'Eau de Sewage' seen as water solution in parched West Texas

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by JASON WHEELER

Bio | Email | Follow: @jasonwheelertv

WFAA

Posted on May 8, 2013 at 10:00 PM

Updated Wednesday, May 8 at 10:35 PM

Poll:
Would you drink recycled waste water if you had assurances it was safe?

BIG SPRING –– In a parched corner of Texas four hours west of Fort Worth, water supplies are drying up. But ideas to replenish them are not.  

Near Midland lies what used to be a peninsula, a spot that was once nearly surrounded by a sprawling reservoir. But almost the entire lake has evaporated.  Years of drought have created a desperate thirst; the area remains in an extreme drought. 

Is it desperate enough, though, for residents in Odessa, Big Spring, Snyder, Midland and Stanton to accept a solution that some find hard to swallow?  

The Colorado River Municipal Water District recently began recycling millions of gallons of sewage.

After the sewage is scrubbed at the wastewater plant in Big Spring, the liquid is pumped into a new $12 million washing warehouse where it goes through micro-filters and reverse osmosis. Then, it’s disinfected with hydrogen peroxide and ultraviolet light. 

"You are basically looking at bottled water quality water,” said operations manager John Womack.  He contends what once went down a drain is pure enough to drink.  

But for those who aren't so confident, the water will be treated again before it's consumed by the half million customers down the pipeline.

Still, Womack and his boss have heard all the wisecracks.   

"We've been titled 'from toilet to tap,'" Womack quipped.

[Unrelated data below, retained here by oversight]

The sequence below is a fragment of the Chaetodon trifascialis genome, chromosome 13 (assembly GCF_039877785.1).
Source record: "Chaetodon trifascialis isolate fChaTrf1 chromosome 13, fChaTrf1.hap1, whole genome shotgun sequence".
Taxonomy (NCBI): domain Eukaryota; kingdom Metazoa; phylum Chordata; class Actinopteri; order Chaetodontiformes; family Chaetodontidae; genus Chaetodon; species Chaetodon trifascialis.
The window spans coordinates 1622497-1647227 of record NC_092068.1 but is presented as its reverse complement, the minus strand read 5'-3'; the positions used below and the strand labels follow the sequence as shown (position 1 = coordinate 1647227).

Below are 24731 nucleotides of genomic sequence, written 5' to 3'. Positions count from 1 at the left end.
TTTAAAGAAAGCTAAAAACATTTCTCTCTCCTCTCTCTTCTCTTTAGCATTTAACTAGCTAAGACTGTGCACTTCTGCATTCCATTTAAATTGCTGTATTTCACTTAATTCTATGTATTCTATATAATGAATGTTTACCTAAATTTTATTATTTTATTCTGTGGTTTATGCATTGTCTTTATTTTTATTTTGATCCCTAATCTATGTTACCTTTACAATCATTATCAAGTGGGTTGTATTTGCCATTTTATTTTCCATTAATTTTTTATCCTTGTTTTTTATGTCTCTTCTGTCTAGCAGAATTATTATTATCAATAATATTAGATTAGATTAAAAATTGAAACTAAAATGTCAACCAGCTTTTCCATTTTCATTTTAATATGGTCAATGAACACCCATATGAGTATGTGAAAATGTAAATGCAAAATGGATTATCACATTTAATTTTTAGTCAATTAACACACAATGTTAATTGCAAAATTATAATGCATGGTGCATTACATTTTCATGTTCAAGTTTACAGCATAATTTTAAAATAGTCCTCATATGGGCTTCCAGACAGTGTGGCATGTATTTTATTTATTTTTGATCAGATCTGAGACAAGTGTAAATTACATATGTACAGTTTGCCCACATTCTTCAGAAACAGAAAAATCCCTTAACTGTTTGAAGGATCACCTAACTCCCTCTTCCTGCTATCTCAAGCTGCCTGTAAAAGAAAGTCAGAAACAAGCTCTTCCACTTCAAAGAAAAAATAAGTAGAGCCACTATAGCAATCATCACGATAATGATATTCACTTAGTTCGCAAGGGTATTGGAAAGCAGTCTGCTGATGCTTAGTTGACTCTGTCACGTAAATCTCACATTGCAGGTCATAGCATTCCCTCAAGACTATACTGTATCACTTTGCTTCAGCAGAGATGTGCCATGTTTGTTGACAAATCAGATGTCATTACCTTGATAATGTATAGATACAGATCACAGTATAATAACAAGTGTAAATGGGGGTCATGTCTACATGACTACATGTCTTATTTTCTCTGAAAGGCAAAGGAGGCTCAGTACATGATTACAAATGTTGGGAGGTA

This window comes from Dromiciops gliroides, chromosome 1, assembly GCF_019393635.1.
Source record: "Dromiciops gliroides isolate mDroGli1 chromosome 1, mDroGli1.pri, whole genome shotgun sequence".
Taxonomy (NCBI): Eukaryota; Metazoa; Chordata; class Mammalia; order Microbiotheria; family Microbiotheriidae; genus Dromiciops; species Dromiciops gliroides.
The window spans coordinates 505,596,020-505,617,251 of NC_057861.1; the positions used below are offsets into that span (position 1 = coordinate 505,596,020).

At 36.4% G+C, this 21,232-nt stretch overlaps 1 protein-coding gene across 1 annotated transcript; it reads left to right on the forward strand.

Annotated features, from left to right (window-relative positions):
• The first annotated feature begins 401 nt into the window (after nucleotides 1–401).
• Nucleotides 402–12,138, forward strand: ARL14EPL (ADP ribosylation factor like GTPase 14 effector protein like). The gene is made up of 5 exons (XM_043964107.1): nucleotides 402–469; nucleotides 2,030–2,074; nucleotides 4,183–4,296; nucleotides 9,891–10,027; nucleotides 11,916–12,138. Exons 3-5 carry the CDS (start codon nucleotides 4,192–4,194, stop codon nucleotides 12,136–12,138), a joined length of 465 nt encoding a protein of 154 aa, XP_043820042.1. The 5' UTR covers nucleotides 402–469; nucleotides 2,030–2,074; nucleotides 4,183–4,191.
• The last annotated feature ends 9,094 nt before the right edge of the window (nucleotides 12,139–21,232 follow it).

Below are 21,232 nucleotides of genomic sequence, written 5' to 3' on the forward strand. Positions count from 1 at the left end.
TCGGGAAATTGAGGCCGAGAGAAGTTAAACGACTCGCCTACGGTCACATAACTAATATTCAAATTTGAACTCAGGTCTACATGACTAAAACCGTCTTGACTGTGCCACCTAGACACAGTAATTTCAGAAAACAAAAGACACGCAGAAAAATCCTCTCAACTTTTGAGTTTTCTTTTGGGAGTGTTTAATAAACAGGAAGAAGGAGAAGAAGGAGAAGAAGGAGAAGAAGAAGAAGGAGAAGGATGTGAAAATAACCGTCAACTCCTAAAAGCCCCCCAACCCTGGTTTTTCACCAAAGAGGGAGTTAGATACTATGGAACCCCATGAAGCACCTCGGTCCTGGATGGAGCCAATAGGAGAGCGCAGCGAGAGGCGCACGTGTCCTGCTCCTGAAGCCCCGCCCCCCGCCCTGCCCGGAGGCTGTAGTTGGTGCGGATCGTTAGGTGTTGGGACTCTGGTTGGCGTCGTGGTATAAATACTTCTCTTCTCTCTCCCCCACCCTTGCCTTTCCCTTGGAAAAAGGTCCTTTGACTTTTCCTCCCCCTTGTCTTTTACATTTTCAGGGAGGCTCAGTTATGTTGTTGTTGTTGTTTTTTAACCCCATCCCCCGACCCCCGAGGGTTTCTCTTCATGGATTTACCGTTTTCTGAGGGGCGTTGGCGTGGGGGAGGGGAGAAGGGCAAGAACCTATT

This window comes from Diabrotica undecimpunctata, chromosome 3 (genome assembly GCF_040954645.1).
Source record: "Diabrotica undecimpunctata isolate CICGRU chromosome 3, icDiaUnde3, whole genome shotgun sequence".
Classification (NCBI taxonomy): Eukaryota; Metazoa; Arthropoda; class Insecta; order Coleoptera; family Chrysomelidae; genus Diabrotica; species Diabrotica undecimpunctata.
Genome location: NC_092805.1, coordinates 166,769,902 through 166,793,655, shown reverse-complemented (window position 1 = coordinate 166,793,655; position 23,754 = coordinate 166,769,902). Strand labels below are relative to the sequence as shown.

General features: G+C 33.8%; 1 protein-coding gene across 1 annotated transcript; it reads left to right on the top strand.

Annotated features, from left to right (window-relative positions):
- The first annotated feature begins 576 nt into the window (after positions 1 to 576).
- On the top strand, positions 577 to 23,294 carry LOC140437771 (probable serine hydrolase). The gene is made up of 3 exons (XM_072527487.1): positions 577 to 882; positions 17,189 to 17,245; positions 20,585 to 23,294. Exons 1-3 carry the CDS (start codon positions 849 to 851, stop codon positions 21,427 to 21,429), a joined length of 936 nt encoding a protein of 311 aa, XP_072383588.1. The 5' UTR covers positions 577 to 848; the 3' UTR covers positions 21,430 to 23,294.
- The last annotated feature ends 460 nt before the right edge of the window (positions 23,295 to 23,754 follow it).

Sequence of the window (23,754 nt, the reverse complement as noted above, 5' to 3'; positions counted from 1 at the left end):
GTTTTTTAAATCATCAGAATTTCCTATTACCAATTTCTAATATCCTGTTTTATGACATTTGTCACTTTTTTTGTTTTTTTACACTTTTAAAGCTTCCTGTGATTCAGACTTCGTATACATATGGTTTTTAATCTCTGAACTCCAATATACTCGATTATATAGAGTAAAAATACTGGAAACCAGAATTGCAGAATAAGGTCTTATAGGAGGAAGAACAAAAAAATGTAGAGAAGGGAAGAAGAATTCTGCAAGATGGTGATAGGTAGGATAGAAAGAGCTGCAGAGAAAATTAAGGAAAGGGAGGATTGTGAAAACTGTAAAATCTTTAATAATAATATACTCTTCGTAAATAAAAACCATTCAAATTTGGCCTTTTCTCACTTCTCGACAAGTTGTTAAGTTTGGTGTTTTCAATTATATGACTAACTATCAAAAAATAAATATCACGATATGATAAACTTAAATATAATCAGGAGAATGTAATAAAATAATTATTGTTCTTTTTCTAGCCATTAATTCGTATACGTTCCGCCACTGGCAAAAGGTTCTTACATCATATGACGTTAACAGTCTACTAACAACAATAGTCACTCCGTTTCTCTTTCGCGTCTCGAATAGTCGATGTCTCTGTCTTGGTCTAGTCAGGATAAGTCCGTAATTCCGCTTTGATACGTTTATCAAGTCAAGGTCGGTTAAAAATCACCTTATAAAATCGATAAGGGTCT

"I heard somebody say they get to drink their beer twice now," said general manager John Grant.  

He expected some of that. As far as he knows, his is the first water district in the country to directly recycle effluent back into the reservoir.  But he knows of other utilities that are seriously considering it. 

"We have to get creative.  We have to look for new sources and supplies," Grant said. "It’s drought-proof.  As long as the city is still there, the source will be there, and if the city grows, the supply grows."

Ultimately, this recycling tactic may have the unintended effect of encouraging water conservation.

"I won’t drink it," exclaimed Big Spring resident Pete Rosenbaum, “I am going to buy bottled water."

Some locals still can’t get past the image that part of what’s in their cup may have once been swirling down a bowl, said resident David Jansch.

“The state even says it's pure," he said. "I understand that, but I know where it came from.”

For those who are concerned about pharmaceuticals, water district managers say the technology will get the bulk of any disposed medicines out of the water.

"Does it get it all?  Maybe not,”  Grant conceded.

But he adds that the heavily-cleansed water product is greatly diluted with "raw" water in the environment before it is piped to member cities, which then treat the water again.

E-mail jwheeler@wfaa.com

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